Although the Ginny we met in Philosopher’s Stone was shy and awkward, particularly with Harry – a far cry from the Ginny of Cursed Child, who had no problem challenging Harry’s behaviour – there was one consistent thread that runs through all Ginny’s rela-tionships: she was fiercely and unendingly loyal.
Whether it was defending Harry to Malfoy after that whole Lockhart bookshop debacle, sticking up for Neville and Luna, fighting to protect her loved ones during the Battle of Hogwarts, or forcing Harry to engage with their son, Albus, on his terms, Ginny always had everyone’s best interests at heart, and she’d do whatever was needed to protect them.
Despite being desperate to follow in her older brother’s footsteps Ginny did not have the most auspicious start at Hogwarts. But while being slowly possessed by an early version of Lord Voldemort might be enough to knock the stuffing out of other first-years, for Ginny, her experience with Tom Riddle’s diary did not defeat her.
That’s not to say she ever forgot it. When Harry was struggling to understand what had happened after the vision he had of Voldemort attacking Arthur Weasley, it was Ginny who made him realise that refusing to talk wasn’t helping.
Perhaps it had something to do with surviving a personal encounter with Voldemort at a young age, but as Ginny got older she only became more resilient. Like Harry, Ginny had a built-in determination to keep fighting. In many ways, her experience with Voldemort gave her an insight and a strength that few others could ever hope to have. With the ex-ception of Harry, of course.
Another trait Ginny shared with Harry was bravery. As she says of him in Cursed Child:
This is something that could equally apply to Ginny. Yes, she showed undeniable brav-ery when she escaped Umbridge’s Inquisitorial Squad; when she, Neville and Luna followed Harry to the Department of Mysteries; when she tried to steal Gryffindor’s sword; and – of course – during the Battle of Hogwarts. But Ginny was also brave in other ways.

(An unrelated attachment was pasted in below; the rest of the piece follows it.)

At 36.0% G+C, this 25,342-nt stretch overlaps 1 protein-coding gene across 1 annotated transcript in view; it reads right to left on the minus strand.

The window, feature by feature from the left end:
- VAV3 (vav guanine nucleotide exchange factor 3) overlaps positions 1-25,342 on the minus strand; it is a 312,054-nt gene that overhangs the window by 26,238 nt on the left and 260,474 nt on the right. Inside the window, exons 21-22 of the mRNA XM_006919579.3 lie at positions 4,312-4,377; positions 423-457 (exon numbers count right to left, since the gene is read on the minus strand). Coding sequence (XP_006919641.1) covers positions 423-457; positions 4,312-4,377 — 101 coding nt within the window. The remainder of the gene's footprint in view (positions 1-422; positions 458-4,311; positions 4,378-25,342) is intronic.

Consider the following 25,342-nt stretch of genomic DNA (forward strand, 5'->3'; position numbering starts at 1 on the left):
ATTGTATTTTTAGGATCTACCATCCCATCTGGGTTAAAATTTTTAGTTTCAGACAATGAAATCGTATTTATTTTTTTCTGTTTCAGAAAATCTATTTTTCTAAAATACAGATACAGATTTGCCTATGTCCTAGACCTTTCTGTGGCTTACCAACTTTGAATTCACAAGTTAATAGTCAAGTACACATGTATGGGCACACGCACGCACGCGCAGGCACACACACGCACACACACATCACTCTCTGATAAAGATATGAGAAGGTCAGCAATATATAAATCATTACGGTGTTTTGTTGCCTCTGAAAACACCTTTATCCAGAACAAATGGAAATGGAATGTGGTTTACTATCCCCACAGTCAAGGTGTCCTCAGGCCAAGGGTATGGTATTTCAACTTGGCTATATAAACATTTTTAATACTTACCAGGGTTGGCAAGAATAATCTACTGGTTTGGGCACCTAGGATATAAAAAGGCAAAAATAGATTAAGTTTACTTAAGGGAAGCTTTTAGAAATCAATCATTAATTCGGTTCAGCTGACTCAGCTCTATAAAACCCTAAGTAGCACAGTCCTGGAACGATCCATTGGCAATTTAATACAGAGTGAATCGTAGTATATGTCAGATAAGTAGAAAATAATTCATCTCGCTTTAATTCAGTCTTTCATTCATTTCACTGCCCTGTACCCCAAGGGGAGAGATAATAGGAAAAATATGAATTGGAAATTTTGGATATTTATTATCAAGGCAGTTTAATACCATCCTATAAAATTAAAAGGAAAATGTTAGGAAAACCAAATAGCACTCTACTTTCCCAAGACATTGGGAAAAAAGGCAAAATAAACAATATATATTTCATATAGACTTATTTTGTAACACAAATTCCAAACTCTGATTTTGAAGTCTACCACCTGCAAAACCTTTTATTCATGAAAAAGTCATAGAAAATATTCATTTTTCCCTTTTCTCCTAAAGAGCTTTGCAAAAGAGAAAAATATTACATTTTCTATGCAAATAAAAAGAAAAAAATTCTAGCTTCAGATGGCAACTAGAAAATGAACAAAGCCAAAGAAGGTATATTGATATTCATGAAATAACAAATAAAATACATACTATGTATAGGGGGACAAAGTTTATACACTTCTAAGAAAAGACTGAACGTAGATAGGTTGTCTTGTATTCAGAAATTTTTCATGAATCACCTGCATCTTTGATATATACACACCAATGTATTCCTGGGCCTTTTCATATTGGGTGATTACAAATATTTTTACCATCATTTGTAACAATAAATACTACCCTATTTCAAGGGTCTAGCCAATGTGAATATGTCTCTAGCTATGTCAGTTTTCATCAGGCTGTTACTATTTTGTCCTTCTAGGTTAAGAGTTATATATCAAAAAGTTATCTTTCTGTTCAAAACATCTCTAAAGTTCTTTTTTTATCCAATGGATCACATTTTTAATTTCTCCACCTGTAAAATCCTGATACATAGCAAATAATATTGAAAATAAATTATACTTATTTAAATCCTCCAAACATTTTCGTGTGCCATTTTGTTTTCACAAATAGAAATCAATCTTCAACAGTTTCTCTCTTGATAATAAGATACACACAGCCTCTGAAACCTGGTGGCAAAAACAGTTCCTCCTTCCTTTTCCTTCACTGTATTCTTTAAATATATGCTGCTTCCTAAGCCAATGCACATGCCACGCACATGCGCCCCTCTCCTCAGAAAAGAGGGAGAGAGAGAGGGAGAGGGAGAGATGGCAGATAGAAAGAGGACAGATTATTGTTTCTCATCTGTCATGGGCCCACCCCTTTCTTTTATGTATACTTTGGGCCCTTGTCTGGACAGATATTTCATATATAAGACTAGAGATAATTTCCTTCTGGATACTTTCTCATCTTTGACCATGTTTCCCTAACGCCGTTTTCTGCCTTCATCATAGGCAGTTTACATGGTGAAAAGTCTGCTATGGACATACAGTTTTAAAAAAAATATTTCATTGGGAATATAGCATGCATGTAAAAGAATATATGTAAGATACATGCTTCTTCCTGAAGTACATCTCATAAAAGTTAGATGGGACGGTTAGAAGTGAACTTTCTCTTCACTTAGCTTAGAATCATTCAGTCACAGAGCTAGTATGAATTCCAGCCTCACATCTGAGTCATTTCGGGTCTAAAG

After shedding her initial awkwardness, she pursued romantic relationships without fear or embarassment. She was never afraid to call out the bad behaviour of her brothers, her teachers, even Harry. And she, too, supported others in quietly heroic ways. She insisted on sitting with Luna on the Hogwarts Express, when others were avoiding her. She refused to let Neville call himself a nobody. And as a mother, she recognised that what Albus needed from Harry was acceptance, not heroics.
Ginny was a witch of many talents: Quidditch, sports writing, Bat Bogey Hexes.
But even more admirable than her skills was her confidence in, and open enjoyment, of them. She preferred playing Chaser to Seeker, because she liked scoring goals. She was a committed member of the DA. And she was a fierce dueller – singled out by her brother George as evidence of the fact that “size is no guarantee of power.”
So while we might not share Ginny’s magical talents, we can still try and emulate the pleasure she took in practicing the things she excelled at.
Ginny may have originally been overshadowed by other members of her family, she may have taken a few years to find her voice, and she may have once poured her heart out to the preserved memory of Voldemort. But as she grew up, Ginny emerged as one of the Wizarding World’s most fearless characters. Perhaps this is best summed up in Order of the Phoenix:
And it wasn’t just Fred and George’s nerve that Ginny inherited. Growing up with her older brothers also taught her when to find the humour in a situation – she had that light-hearted Weasley touch that made even difficult situations seem a bit more fun. After all, who else would shut down an annoying classmate with a Bat Bogey Hex, nickname their sister-in-law Pleghm, or openly tell Harry he was being stupidly noble?
So thanks, Ginny, for all the times you supplied that silver lining we were looking for. Oh, and happy birthday.